By Cady Lang
August 7, 2019

A bright pink house emblazoned with emoji symbols is stirring up dissent in Manhattan Beach in Southern California and the only thing wilder than its flamboyant appearance is the juicy saga leading up to it.

According to the Los Angeles Times, the house’s owner, Kathryn Kidd, was reported by a neighbor, Susan Wieland, for using her house for short-term rentals like Airbnb, which is illegal in the area. Kidd was fined $4000 for violating the city’s rental laws. Less than a month later, Kidd decided to paint her house a striking fuchsia and added two large emoji designs to the front of it — one that sticks its tongue out as the other has its mouth zipped.

Wieland believes that the house painting is a retaliation for her reporting Kidd’s illegal short-term rentals. In an interview with Easy Reader News, she shared that she had gotten eyelash extensions ahead of the house being painted and that the eyelash detailing on the emojis suggested that the paint job was a message directed to her.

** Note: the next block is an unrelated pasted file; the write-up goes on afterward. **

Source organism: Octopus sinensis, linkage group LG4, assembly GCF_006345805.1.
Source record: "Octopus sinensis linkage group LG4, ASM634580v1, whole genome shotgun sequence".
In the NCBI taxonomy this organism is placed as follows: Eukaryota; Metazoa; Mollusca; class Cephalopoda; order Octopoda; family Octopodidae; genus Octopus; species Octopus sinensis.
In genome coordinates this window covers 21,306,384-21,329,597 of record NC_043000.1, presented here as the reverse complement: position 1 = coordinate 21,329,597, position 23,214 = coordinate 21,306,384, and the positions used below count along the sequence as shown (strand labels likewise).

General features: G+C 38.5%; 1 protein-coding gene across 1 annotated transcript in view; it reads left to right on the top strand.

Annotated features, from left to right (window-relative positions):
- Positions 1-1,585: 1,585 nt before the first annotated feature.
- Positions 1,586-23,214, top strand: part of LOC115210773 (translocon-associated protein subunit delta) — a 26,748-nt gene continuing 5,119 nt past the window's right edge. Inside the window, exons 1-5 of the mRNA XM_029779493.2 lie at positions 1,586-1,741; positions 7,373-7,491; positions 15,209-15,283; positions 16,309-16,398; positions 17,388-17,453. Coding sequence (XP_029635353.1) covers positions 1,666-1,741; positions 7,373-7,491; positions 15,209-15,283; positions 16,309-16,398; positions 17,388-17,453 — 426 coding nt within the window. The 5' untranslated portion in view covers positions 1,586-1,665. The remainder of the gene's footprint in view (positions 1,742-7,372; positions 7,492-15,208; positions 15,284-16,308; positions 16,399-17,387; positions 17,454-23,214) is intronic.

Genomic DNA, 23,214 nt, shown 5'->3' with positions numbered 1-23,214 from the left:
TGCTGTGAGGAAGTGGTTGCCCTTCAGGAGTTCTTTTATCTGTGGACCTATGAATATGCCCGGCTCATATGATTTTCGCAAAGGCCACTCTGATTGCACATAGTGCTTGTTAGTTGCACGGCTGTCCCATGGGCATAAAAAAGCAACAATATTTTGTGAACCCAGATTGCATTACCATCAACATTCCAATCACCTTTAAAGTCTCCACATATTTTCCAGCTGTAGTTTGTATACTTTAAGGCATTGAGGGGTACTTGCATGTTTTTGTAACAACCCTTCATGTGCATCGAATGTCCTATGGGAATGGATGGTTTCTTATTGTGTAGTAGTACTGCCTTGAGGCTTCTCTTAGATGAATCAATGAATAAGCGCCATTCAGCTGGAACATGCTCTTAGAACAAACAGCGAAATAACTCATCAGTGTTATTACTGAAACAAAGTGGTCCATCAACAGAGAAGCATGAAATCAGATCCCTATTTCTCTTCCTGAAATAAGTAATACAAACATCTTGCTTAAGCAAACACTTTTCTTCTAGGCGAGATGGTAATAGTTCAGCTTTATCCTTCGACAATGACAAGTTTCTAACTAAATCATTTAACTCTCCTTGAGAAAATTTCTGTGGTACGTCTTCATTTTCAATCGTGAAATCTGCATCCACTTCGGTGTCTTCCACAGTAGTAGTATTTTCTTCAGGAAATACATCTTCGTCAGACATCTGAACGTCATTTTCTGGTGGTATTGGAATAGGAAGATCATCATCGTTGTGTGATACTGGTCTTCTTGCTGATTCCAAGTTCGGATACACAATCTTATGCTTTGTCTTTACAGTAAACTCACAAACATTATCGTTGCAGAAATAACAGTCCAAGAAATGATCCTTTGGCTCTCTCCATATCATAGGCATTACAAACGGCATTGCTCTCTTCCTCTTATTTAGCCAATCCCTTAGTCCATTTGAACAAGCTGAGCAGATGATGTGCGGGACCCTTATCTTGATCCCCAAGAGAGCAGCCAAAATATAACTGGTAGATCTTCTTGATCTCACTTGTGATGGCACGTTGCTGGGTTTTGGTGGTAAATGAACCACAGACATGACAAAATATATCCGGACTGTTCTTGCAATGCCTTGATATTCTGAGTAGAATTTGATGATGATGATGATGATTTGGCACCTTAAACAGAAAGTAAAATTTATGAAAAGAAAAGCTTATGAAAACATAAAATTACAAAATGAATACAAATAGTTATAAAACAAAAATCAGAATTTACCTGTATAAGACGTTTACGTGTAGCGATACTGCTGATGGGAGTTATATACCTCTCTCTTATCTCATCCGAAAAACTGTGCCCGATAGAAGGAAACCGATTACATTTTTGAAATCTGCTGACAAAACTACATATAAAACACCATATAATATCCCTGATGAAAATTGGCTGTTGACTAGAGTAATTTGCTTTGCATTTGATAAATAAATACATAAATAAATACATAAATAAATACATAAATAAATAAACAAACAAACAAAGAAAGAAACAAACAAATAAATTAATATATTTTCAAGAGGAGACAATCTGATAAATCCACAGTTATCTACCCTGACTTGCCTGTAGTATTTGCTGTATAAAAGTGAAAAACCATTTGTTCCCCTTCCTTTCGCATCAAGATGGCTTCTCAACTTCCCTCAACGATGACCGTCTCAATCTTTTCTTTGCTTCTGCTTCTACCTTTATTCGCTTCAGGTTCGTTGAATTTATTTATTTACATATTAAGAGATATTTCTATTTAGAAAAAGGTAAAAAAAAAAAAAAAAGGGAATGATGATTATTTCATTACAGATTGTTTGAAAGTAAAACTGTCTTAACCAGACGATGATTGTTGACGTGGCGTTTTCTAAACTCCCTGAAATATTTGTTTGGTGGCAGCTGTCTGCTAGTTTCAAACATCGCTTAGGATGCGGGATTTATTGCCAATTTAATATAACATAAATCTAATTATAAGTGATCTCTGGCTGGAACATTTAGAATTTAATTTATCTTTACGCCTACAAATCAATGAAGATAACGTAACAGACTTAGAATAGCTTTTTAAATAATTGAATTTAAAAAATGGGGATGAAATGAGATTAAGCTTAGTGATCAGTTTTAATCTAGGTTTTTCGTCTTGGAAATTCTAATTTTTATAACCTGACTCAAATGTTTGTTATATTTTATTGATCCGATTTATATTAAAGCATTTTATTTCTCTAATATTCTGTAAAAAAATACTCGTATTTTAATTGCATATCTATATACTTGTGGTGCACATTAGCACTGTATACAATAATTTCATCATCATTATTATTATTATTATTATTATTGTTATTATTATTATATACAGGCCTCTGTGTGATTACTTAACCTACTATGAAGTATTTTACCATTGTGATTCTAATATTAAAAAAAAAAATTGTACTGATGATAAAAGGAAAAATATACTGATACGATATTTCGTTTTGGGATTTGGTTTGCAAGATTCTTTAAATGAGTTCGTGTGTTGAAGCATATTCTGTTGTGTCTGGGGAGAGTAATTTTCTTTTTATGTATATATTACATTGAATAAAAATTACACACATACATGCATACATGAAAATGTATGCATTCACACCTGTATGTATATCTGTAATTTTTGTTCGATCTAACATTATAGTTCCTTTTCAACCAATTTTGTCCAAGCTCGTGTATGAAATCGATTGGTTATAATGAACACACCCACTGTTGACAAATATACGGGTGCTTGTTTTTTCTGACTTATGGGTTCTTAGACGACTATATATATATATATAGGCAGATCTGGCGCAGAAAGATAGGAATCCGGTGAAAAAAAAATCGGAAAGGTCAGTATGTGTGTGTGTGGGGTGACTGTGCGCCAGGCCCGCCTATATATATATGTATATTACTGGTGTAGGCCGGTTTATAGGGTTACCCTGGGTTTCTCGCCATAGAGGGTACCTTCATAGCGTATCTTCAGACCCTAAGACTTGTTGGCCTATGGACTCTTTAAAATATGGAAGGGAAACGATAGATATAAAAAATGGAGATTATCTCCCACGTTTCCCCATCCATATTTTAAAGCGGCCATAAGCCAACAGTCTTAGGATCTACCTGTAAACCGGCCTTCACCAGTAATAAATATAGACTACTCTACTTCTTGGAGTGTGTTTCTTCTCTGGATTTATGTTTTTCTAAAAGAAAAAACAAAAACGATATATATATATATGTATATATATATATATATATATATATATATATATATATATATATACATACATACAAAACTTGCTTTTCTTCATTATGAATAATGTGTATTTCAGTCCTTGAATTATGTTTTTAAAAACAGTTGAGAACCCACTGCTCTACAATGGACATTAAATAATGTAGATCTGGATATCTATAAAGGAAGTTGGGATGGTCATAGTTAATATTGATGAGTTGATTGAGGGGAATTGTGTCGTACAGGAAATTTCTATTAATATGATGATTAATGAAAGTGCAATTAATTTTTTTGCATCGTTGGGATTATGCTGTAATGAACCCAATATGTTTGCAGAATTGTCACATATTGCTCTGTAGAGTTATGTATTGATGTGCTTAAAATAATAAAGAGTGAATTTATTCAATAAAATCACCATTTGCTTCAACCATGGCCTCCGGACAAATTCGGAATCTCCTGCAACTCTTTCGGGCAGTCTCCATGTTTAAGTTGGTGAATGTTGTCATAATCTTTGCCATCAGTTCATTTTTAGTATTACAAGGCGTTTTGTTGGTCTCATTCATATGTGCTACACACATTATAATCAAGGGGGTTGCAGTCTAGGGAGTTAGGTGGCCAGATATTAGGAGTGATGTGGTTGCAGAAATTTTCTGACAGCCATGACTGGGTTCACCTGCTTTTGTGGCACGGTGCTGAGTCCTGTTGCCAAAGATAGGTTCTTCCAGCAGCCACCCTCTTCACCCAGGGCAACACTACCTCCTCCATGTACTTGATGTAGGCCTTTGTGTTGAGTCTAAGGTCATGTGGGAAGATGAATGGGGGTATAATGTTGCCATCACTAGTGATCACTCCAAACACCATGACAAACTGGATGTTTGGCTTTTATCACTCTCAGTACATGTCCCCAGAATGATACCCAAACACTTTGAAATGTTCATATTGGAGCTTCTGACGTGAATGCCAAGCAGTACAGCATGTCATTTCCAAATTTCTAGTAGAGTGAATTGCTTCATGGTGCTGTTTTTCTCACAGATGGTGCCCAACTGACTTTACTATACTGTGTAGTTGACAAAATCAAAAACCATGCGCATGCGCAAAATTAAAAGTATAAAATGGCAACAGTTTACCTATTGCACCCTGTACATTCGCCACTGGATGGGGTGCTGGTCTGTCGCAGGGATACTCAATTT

“It’s definitely directed at me,” Wieland said, noting that she has kept the shades in her house closed since the house was painted over two months ago. “Every day I get up, I’m so depressed. I can’t look outside. I feel like I’m being bullied, frankly, by her. That word keeps coming up to me: she’s a bully, and she feels she is entitled. She just wants to make things uncomfortable for us.”

Kidd told Easy Reader News that it was a “time for the emoji” and that she wasn’t trying to offend anyone.

“I did it for the purpose of being happy, being positive, and I think it’s cute and quirky and kind of funny,” she said.

The artist that Kidd hired to draw the emojis has implied otherwise. Although the caption has been since edited, Easy Reader News reported that he wrote a caption on Instagram along with a picture of the house that referenced the bad blood between the neighbors: “Are your neighbors constantly ratting you out? Have they cost you thousands in fines? Have you wanted to tell them off lately? Why risk a case, when you can hire me to paint them a pretty message? No verbal confrontations, speedy turnaround, open to photorealism and custom emojis. Hit the dm for a free quote today.”

Wieland and other neighbors brought the issue up at a city council meeting on Tuesday; according to ABC 7 News, the city planning commission will examine at the emoji art under residential mural ordinance later this month.

Write to Cady Lang at cady.lang@timemagazine.com.

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